Massachusetts Budget

Massachusetts Secretary of Education James Peyser faces reporters during a news conference, Wednesday, Jan. 23, 2019 at the Statehouse, in Boston.

(The Center Square) – Massachusetts lawmakers and education officials are looking into whether American Rescue Plan Act funds can be used to construct new schools throughout the state.

Securing funding for new schools through the Massachusetts School Building Authority, or MSBA, is a long process with no guarantee your project will be approved, officials told the Joint Committee on Ways and Means, and 12 schools in Lynn are more than a century old.

“Our school construction formula, which has not been updated since 2004, is outdated and creates barriers to financing new construction, particularly for low-income communities and communities of color,” said Sen. Brenden Crighton, a Democratic lawmaker from Lynn. “We believe it (ARPA) is an opportunity to bring our schools into a good state of repair and to make them healthy for our teachers and students.”

Crighton and others believe the solution could come from the American Rescue Plan Act, which has funneled $5.3 billion into the state that is “more flexible,” Education Secretary James Peyser told the committee. Gov. Charlie Baker has already tapped $240 million of that for a workforce development program, according to Peyser. The state should use some of that money for new construction, Crighton told the committee.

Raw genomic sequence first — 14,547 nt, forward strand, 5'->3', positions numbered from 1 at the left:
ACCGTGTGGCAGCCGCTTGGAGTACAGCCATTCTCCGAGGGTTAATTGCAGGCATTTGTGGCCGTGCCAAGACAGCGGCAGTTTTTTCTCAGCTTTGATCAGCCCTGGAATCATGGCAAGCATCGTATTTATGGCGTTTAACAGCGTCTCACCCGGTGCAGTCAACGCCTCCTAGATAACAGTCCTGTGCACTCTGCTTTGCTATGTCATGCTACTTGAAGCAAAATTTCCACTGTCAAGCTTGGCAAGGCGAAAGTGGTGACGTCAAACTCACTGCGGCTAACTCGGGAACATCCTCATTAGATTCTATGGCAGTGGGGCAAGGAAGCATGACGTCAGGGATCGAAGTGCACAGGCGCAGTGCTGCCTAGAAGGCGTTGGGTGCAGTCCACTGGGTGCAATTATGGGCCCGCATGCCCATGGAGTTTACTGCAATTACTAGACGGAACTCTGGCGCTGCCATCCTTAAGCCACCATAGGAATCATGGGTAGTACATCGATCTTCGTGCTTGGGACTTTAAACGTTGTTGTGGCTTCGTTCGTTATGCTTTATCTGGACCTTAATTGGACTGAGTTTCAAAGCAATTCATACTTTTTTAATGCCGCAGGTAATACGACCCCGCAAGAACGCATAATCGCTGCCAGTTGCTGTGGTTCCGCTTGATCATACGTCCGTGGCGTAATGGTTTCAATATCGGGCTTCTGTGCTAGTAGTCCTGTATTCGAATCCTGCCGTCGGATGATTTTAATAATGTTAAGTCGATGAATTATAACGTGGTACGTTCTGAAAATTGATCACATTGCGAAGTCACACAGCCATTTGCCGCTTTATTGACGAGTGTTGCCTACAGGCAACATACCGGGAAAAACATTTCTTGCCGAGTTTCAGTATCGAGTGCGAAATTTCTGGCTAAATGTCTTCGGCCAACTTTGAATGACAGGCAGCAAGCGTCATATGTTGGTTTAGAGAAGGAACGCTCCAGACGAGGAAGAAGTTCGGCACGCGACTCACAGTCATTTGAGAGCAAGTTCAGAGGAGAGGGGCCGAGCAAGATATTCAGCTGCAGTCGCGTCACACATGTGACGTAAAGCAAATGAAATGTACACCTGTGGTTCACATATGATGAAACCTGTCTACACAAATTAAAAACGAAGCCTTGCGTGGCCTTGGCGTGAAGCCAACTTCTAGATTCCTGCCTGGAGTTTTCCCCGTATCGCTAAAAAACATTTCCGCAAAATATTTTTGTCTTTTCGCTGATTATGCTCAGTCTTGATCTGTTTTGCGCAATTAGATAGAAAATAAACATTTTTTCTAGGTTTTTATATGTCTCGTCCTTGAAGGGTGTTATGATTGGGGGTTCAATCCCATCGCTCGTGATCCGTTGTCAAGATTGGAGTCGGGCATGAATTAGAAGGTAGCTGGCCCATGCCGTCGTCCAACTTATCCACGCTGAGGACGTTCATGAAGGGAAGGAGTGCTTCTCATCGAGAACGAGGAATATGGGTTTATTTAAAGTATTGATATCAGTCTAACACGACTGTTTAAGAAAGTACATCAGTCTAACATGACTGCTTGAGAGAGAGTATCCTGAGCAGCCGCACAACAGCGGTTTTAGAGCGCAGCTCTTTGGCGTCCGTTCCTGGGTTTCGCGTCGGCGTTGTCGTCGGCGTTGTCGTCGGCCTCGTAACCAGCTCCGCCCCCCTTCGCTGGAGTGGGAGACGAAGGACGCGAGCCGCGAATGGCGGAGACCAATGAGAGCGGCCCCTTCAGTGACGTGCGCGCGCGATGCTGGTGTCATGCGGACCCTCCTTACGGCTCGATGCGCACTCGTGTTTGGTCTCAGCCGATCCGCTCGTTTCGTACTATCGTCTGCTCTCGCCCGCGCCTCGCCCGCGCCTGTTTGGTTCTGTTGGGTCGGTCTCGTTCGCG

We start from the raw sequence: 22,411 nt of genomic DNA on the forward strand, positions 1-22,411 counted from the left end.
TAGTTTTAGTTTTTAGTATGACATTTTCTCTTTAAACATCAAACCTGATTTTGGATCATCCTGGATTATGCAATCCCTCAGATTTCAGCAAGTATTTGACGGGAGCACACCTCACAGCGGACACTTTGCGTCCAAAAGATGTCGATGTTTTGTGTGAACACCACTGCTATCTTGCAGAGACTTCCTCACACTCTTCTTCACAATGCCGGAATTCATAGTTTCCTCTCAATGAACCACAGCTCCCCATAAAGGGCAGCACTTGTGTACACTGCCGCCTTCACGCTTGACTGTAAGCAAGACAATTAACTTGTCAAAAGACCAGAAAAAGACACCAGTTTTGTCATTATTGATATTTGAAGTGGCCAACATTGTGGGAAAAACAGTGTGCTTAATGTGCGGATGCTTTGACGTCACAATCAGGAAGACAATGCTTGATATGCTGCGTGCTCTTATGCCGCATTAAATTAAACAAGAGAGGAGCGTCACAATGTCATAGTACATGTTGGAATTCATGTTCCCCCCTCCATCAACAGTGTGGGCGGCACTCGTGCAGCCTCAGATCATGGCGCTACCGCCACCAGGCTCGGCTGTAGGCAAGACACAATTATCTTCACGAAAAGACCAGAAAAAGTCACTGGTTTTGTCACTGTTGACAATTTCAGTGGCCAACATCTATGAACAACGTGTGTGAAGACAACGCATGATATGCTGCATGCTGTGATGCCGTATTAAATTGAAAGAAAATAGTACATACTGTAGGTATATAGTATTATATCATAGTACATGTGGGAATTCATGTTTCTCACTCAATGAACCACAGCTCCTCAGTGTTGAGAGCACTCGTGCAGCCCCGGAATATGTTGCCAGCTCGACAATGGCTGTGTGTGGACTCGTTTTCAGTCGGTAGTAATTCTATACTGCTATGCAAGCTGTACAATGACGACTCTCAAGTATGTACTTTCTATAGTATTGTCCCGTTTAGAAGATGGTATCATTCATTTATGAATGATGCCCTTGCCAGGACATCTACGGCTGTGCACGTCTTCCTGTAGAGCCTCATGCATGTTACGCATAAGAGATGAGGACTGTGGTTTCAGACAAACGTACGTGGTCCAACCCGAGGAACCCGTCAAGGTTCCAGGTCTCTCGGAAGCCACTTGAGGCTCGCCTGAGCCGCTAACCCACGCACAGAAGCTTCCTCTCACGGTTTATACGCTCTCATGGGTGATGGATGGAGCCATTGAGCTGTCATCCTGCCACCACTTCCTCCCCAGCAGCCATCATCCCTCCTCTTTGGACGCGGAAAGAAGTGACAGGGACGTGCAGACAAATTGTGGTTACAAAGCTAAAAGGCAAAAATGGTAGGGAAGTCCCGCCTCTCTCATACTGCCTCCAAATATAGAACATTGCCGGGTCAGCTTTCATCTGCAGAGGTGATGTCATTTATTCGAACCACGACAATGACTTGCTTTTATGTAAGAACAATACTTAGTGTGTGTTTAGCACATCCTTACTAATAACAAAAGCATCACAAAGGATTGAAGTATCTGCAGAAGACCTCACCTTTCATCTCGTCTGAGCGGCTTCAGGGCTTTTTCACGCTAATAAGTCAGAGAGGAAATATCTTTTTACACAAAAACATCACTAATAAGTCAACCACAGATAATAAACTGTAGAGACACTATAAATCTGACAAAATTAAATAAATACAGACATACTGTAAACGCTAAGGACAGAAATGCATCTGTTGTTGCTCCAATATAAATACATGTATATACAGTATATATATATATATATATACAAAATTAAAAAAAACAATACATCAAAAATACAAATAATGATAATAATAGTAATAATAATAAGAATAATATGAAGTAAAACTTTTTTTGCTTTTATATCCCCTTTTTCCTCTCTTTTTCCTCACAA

But that money still comes with restrictions. 

The guidelines did not specifically say the funding could be used for capital projects or higher education, Peyser told the committee.

“It certainly would appear that the expenditures specifically related to COVID, which may induce things that have to do with ventilation or HVAC or they may have to do with other kinds of maintenance that has an effect on the ability of programs and schools to be open for students in person in a safe way might be eligible for some of those dollars,” Peyser said.

Treasurer Deborah Goldberg said there could be a way to help cities like Lynn using ARPA funds. Many of the cities don’t have the local contribution required by the MSBA, she said. The administration could allocate ARPA funds to needy cities as a way of helping them meet the MSBA requirement, Goldberg told the committee.

The meeting focused on how ARPA funds could be used for education, social equity, safety net and families and was the sixth held by the Joint Ways and Means Committee.

The final meeting is scheduled for Oct. 5. Lawmakers previously said they hope to have a bill ready by Thanksgiving that clarifies how the money will be distributed.

Associate Editor

Brent Addleman is an Associate Editor and a veteran journalist with more than 25 years of experience. He has served as editor of newspapers in Pennsylvania and Texas, and has also worked at newspapers in Delaware, Maryland, New York, and Kentucky.